If outer space is a screen, let's look at what gets projected onto that screen by UFO buffs, NASA scientists, and SETI (Search for Extraterrestrial Intelligence Institute) scientists. They project onto exoplanets a story of evolution. They project the belief that abiotic chemistry somehow advances to biotic chemistry or, to say it another way, that non-life evolves into life. Now, Charles Darwin's theory of evolution does not account for life's origin. He says so multiple times in his 1859 book, The Origin of Species. The theory of evolution is about the evolution of species, not about life's origin. Yet, many who think scientifically assume that life could evolve from non-life, something not yet scientifically proven. So, this is the first thing we note about the belief system of terrestrial scientists: non-life evolves into life on other planets even though we have no scientific knowledge of how life originated on Earth let alone on planets we've never visited.

There's more. All three groups -- Ufologists, NASA scientists, and SETI scientists, for the most part -- tell a story about what happens on other planets. On each habitable exoplanet life begins, then it progresses from simple to complex, from unintellient to intelligent, from religious to scientific, and then it advances and advances and advances. This means that when we on Earth meet our counterparts in heaven who have advanced for thousands or millions of years beyond us, they will be so intelligent, so scientific, so technologically progressed, that they will be able to bless us on Earth with the solutions to all of our problems such as good health, long life, and world peace. In short, with salvation.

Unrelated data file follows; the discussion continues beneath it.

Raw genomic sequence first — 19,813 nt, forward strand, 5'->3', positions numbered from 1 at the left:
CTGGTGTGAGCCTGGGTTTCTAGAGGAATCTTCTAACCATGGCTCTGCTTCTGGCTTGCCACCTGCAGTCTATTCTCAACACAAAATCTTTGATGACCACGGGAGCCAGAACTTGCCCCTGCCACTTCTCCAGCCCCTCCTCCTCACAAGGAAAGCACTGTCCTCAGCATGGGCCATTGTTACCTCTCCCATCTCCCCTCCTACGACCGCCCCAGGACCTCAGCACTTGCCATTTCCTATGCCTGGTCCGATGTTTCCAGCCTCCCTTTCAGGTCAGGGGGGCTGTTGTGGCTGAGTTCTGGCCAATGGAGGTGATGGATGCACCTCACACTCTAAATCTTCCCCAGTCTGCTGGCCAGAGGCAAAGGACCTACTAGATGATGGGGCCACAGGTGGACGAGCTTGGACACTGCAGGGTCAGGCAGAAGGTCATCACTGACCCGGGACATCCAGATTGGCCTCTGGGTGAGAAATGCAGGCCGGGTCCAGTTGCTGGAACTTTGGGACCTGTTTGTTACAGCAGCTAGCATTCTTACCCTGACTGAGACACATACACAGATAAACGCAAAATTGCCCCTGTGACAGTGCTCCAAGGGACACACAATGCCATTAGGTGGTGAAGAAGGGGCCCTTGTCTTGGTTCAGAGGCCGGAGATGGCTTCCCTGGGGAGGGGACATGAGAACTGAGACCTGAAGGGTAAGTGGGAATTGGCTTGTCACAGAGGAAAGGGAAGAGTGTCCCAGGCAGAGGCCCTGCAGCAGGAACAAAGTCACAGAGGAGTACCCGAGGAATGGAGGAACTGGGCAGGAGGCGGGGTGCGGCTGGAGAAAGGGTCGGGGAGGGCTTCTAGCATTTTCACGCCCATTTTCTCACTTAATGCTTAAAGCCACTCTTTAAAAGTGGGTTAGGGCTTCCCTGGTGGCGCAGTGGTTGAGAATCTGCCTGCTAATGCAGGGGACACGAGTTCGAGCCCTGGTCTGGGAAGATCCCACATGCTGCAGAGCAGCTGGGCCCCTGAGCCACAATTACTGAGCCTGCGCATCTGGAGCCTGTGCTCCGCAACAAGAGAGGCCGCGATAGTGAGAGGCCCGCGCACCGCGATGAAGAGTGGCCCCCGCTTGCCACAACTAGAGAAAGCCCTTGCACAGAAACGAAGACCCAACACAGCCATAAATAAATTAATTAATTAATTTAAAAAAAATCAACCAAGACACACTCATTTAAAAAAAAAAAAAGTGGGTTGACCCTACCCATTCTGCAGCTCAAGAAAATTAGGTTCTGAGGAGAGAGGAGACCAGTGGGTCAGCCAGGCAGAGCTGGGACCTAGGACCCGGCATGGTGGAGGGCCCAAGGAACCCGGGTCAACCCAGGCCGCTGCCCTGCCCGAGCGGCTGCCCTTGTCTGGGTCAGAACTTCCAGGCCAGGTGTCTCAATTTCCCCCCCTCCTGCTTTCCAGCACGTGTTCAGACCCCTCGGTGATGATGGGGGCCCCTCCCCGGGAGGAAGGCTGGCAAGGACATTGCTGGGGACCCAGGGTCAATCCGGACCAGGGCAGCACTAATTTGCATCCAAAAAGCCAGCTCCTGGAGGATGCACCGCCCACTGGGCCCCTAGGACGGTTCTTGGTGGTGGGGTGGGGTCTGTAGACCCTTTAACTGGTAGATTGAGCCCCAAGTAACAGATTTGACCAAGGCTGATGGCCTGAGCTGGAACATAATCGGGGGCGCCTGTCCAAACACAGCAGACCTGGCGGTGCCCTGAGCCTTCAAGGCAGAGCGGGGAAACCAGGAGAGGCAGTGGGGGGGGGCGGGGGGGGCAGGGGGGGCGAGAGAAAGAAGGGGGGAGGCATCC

The virtual priests who connect heaven with Earth in this scenario are the scientists; and the angels from space will be the extraterrestrial techies. The unvoiced assumption is that salvation comes from science, not God. And if earthly science fails to bring salvation to our planet, perhaps heavenly science may do the trick. In short, by divesting itself of now outdated or pre-evolved religion, progressive science has taken over religious or spiritual hopes for salvation. Science itself has become a substitute messiah; and what gets projected onto ETI takes the form of a messianic myth.